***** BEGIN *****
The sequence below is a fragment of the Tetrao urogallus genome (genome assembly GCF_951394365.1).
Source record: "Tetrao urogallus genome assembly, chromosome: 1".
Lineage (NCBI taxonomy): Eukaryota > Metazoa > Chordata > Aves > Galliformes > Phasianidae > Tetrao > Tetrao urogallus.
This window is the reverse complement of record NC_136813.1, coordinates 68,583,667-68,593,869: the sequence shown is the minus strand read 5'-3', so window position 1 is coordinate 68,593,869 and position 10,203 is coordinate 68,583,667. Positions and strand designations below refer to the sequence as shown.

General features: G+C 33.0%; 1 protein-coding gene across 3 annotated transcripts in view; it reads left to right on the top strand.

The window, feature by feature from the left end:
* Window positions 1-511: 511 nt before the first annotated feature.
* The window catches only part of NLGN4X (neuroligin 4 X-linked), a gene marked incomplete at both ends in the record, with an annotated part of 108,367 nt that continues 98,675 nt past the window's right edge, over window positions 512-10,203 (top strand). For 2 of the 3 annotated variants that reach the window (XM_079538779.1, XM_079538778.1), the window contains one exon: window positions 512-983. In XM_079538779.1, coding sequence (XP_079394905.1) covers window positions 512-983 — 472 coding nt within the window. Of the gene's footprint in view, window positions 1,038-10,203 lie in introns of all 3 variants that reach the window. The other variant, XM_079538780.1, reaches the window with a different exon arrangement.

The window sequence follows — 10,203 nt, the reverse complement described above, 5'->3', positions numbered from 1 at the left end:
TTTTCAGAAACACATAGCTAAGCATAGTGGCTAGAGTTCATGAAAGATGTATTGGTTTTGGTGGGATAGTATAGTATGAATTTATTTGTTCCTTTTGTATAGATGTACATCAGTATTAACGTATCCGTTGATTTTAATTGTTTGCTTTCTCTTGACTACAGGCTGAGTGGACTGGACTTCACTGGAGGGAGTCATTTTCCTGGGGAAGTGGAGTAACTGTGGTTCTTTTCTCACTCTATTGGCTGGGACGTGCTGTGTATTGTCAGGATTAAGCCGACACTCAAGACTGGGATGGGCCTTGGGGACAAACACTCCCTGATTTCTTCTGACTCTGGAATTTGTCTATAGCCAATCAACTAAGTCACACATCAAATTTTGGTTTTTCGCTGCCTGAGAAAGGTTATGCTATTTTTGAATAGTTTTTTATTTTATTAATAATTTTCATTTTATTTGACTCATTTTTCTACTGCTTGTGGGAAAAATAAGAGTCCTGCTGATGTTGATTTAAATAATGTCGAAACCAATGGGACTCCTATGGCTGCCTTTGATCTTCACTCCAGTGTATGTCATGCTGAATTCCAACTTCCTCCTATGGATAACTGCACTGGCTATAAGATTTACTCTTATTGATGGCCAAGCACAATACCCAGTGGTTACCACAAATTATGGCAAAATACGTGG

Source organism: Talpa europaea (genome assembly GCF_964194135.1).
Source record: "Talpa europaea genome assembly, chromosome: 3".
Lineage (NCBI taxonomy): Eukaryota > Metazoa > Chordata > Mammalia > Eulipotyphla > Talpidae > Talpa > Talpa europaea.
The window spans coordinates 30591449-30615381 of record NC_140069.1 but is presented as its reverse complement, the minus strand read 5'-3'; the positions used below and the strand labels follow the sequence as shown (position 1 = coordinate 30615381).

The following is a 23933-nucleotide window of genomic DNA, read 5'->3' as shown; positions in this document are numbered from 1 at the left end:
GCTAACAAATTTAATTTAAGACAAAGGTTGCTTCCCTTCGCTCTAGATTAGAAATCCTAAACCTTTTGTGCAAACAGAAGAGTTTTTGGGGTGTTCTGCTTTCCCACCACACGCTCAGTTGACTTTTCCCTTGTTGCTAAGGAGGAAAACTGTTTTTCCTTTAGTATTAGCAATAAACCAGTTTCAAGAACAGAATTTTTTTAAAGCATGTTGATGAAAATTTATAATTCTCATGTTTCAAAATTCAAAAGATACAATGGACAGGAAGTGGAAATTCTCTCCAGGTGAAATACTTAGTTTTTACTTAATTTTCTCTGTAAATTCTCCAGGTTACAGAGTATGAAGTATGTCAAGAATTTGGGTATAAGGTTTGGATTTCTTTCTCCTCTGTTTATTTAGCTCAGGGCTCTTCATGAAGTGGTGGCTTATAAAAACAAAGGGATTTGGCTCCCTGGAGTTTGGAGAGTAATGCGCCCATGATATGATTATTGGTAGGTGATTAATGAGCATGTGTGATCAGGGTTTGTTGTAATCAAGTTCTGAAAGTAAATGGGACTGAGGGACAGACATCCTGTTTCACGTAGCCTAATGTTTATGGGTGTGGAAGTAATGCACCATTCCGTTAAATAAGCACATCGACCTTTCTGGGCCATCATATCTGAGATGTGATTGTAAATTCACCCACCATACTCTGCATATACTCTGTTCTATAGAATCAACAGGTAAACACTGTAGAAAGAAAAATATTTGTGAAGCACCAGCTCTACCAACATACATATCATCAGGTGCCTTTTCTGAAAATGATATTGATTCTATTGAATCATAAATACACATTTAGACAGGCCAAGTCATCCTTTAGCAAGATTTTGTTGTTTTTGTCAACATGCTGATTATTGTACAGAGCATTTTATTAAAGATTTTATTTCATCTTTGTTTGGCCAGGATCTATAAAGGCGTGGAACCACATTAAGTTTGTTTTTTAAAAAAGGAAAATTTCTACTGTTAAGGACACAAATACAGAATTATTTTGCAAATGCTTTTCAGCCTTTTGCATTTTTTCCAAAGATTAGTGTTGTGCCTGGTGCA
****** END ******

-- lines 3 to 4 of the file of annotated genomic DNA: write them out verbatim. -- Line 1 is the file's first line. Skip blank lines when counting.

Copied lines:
Lineage (NCBI taxonomy): Eukaryota > Metazoa > Chordata > Aves > Galliformes > Phasianidae > Tetrao > Tetrao urogallus.
This window is the reverse complement of record NC_136813.1, coordinates 68,583,667-68,593,869: the sequence shown is the minus strand read 5'-3', so window position 1 is coordinate 68,593,869 and position 10,203 is coordinate 68,583,667. Positions and strand designations below refer to the sequence as shown.